Investigative journalism is a high-risk business because it means engaging with unscrupulous people and revealing nasty human traits. It is about corruption, cheating, conspiracy, cruelty and cover-ups. My favourite word sums it up: skulduggery.

Peter Hounam and Vanunu

While delving into this wilderness of nastiness for decades I have seen the worst of human failings at first hand. Uncovering what others want buried can be a provocative act. Finding out means asking difficult questions and entering challenging environments here and abroad. Now and again you meet dodgy and dangerous people.

Exposing human fallibility

Inevitably it means upsetting – and unsettling ruthless characters who thought their dark secrets were safely obscured. It is fascinating of course but unlike the police, we have no right to pry. Our special power is that of public exposure – with the hope that now and again wrongs will be righted.

Being intrusive is part of the game but I have never had to put my foot physically in a door to prevent it being slammed in my face. Perhaps it helps I have, seemingly, a forceful personality and a hefty presence. What I think crucial is of skill in dealing with people of all sorts and building their trust.

You have to be thick-skinned but also sensitive to what might unlock someone’s natural inclination to shut you out, to know what buttons to push. Up-front, when you are face to face with your informant, there is just a brief opportunity – a minute or two – to foster a dialogue or leave empty-handed.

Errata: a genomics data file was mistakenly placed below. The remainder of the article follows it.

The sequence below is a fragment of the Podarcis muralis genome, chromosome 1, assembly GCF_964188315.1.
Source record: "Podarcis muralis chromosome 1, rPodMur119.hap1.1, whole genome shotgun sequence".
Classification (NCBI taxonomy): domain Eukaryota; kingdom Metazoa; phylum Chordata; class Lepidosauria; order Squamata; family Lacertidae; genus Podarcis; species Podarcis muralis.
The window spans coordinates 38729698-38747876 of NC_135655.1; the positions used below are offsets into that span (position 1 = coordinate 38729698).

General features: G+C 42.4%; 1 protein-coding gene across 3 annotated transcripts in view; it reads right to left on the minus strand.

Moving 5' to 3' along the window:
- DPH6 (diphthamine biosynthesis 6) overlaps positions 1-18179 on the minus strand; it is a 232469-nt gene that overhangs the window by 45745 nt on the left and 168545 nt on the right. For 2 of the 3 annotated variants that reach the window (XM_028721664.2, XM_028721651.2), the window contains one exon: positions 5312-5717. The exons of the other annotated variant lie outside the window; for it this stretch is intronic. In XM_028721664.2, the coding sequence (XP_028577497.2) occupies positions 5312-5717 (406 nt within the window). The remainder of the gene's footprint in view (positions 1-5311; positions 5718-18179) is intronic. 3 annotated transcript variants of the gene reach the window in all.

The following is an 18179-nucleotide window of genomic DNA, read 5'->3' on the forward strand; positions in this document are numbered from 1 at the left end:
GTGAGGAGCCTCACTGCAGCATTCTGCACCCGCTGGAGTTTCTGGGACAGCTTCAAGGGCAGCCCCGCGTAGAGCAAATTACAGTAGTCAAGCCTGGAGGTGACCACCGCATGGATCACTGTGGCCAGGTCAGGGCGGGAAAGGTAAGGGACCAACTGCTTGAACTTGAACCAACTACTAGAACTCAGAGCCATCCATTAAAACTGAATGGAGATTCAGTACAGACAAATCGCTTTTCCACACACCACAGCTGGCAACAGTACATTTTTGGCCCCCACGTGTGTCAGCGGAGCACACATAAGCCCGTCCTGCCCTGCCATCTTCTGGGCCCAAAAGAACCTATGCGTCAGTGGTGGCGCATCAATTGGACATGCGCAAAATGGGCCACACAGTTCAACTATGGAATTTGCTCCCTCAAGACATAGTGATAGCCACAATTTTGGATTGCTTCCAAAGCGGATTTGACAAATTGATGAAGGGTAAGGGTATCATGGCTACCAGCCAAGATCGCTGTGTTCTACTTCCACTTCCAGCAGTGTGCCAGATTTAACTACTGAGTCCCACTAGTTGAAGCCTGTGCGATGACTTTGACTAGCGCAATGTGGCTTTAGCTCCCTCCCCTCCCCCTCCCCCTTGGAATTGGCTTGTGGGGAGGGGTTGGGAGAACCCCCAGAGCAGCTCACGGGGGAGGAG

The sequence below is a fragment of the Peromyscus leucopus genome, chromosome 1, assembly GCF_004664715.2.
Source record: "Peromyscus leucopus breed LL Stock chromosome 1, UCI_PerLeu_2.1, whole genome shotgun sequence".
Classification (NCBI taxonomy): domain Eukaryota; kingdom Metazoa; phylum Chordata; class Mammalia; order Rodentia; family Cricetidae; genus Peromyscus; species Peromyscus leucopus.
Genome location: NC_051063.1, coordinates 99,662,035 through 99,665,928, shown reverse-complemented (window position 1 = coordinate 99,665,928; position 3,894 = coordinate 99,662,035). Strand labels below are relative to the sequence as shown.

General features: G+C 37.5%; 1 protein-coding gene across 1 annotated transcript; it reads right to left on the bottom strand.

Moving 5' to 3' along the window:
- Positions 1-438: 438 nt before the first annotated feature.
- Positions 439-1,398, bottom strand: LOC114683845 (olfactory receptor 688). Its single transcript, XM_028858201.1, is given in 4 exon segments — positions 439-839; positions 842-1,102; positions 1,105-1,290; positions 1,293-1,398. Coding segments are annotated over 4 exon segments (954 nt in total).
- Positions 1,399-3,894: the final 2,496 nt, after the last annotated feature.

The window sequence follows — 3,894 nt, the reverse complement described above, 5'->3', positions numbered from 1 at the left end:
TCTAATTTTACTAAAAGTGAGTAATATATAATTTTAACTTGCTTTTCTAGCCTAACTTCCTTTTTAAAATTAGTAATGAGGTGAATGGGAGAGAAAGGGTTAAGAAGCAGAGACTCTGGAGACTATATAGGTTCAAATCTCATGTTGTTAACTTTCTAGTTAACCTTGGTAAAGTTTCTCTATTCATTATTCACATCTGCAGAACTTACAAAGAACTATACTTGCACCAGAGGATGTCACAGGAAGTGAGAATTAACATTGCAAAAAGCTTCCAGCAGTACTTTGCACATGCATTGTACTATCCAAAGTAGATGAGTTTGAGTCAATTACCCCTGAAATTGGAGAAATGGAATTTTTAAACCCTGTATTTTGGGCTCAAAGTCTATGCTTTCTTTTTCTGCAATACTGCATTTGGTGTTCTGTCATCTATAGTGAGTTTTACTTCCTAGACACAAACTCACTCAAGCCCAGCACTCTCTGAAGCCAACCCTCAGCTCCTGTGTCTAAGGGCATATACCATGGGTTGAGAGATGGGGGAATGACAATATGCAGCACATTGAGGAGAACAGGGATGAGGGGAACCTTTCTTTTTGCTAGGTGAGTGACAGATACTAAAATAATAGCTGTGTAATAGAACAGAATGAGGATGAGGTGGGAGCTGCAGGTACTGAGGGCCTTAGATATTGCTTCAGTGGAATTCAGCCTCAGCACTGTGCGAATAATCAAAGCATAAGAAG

You have to be incessantly curious, an urge to discover why something seems out of kilter. All around us there are interesting stories, big and small – like my story about the bird-shooting vicar in our BackFlash column. In essence we need a strong emotional instinct signalling what is right and what is wrong. Not, I must stress, what is illegal or illegal. Alas, immorality is a much wider human failings; fortunately, civilisation is governed by higher standards than the criminal law.

Exposing human fallibility whether institutional or social is sometimes risky. The best protection from reprisals by people we have been called to account is to get the story into print or onto the air.

“O, what a tangled web we weave when first we practise to deceive!”

That sage advice by Sir Walter Scott was never more appropriate.

It is a sad thing that only a tiny portion of the press and broadcasting community have the urge or resources to probe into wrong-doing, injustice and the new scourge of disinformation. This is even more true now, while I am delving into a miasma of skulduggery in the Middle East, than when my first modest scoop appeared in a local paper in 1972 – see BackFlash.

Cost is a factor but, ultimately, it is not an excuse. The media has a duty to expose and provide the means to do it. It makes our societies better which is why Napoleon said: “I fear three newspapers more than a hundred thousand bayonets.” And it makes good business sense, because good investigative journalism builds circulations and boosts ratings.

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